Somerset farm fined £20k after polluting stream 

A farm located in Somerset has been ordered to pay out nearly £20,000 following the Environment Agency’s accusation of “reckless” behaviour leading to pollution of a stream.

Pollution caused by the Somerset farm, photo by Environment Agency.

After admitting two charges related to causing pollution, F.A.W. Bakers Kingston Farm Ltd of Rushywood Farm, Haselbury, Plucknett, was fined a total of £16,000 and ordered to pay costs of £3,220 by Taunton Magistrates.

The farm near Crewkerne polluted a stream after a farm inspection by the Environment Agency recommended that improvements should be made to prevent possible pollution. During the agency’s case, the court were informed that officers were called to Small Brook in February 2022 after receiving a report of sewage fungus in the watercourse and a drastic drop in the water quality was confirmed by field test samples.

Officers traced the source of the pollution to a leaking silage clamp on farmer Neil Baker’s land at Rushywood Farm, where silage effluent was leaking out from a large silage clamp, pooling in the field and then overflowing into the ditch.

Inspected in 2019 

Sewage fungal growth was noted along the entire 800m stretch of the Small Brook, until its confluence with the larger Broad River. Mr Baker claimed not to know where the pollution in the ditch came from and initially refused to engage with the officers when they spoke to him.

As soon as the source was pointed out, he agreed to block the ditch and redirect the polluting effluent to a temporary lagoon. The court heard that the Environment Agency had specifically highlighted the silage making areas as non-compliant with regulations during a routine farm inspection in 2019.   

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Advice was given at the time of inspection relating to the minimum construction standards required to reduce the risk of pollution and the regulations were explained. The officer’s report set out the actions needed in order to avoid an incident, such as the one to the Small Brook, occurring.   

The Environment Agency received a statement outlining the company’s admitted responsibility for the silage clamp pollution. The farm also admitted that improvements had not been made to drainage from the silage clamp that were recommended, and agreed to, during the 2019 inspection.  

At the time of the pollution incident the company set out remediation actions to stop effluent entering the watercourse and have since made the main silage clamp SSAFO compliant.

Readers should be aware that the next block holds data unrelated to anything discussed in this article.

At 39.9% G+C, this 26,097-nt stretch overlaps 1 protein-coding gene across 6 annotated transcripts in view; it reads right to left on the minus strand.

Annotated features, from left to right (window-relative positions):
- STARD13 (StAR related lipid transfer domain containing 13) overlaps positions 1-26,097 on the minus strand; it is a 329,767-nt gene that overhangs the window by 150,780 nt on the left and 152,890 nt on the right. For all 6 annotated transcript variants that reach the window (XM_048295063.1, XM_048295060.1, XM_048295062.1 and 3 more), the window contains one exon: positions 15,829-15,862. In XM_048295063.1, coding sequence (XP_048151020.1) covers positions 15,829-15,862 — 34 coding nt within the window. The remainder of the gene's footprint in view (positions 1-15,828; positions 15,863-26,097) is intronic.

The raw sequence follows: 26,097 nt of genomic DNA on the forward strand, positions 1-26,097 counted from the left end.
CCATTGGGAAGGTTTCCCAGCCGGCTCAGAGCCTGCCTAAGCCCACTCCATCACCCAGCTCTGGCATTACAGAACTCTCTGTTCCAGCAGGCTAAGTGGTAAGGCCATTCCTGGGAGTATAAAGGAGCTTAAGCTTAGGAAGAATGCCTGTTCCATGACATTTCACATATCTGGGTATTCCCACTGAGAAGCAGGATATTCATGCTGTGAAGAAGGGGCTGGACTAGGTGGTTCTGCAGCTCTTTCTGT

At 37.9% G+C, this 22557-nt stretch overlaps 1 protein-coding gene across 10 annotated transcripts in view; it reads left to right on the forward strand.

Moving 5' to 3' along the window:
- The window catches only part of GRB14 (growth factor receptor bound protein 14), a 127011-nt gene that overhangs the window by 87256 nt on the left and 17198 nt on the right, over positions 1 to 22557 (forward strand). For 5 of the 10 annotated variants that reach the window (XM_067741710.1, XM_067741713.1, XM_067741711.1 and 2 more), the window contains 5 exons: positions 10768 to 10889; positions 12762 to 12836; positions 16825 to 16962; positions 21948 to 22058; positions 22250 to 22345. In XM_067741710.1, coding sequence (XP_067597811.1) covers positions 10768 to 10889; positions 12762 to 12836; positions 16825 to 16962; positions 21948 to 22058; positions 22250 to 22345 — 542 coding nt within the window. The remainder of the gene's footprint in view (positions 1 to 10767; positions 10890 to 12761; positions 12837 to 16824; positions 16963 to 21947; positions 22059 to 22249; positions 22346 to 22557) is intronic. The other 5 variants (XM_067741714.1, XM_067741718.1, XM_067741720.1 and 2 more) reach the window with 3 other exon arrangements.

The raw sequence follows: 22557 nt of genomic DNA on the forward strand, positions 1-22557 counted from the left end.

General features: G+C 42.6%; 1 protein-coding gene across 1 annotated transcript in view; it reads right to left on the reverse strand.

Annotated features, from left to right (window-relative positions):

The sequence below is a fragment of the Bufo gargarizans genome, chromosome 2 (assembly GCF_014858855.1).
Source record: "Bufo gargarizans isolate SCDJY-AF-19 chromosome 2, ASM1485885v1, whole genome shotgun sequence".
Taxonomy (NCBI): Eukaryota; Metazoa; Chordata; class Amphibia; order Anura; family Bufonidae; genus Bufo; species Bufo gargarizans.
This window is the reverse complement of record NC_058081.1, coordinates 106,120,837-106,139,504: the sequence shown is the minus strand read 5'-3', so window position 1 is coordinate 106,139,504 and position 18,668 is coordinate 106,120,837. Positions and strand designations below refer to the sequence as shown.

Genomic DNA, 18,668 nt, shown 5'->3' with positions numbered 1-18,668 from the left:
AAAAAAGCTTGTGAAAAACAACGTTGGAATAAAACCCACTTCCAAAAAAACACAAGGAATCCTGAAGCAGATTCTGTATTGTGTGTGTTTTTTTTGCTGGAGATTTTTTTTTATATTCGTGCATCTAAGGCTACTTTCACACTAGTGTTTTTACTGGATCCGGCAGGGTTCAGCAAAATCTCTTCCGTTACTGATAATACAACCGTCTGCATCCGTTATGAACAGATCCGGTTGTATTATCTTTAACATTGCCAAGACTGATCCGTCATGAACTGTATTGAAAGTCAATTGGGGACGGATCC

READ MORE: Recently a Herefordshire farmer John Price has been sentenced for organising the illegal felling of trees, shortly before he was imprisoned for another environmental offence.

Reckless” behaviour

Senior Environment Agency officer, Dave Womack, said it was “reckless” to ignore the construction standards and the advice given previously. He added: “The company had been given clear advice and guidance on what they needed to do to improve the silage making areas comply with regulations that have been in place for over 30 years.

“If the new silage clamp had been installed with perimeter effluent channels on all sides, or if the Agency had been notified of its construction, as required by law, this pollution event could easily have been prevented.

“Anyone planning to build new silage or slurry facilities must consult with the Environment Agency prior to starting construction. We are here to help ensure the correct construction standards are followed and that new facilities are located a minimum of 10m from watercourses, which will minimise the risk of pollution occurring.”

In July 2023, the UK government decided to raise fines for litter, graffiti and fly-tipping as it moves to clamp down on anti-social behaviour that harms nature and communities.

According to Sentencing Council, fines for unauthorised or harmful deposit, treatment or disposal of waste/ Illegal discharges to air, land and water can range from £100 to £3 million, with maximum of five years in custody for individuals.

To express an opinion on environmental fines on farms, please email editor@farmersguide.co.uk.

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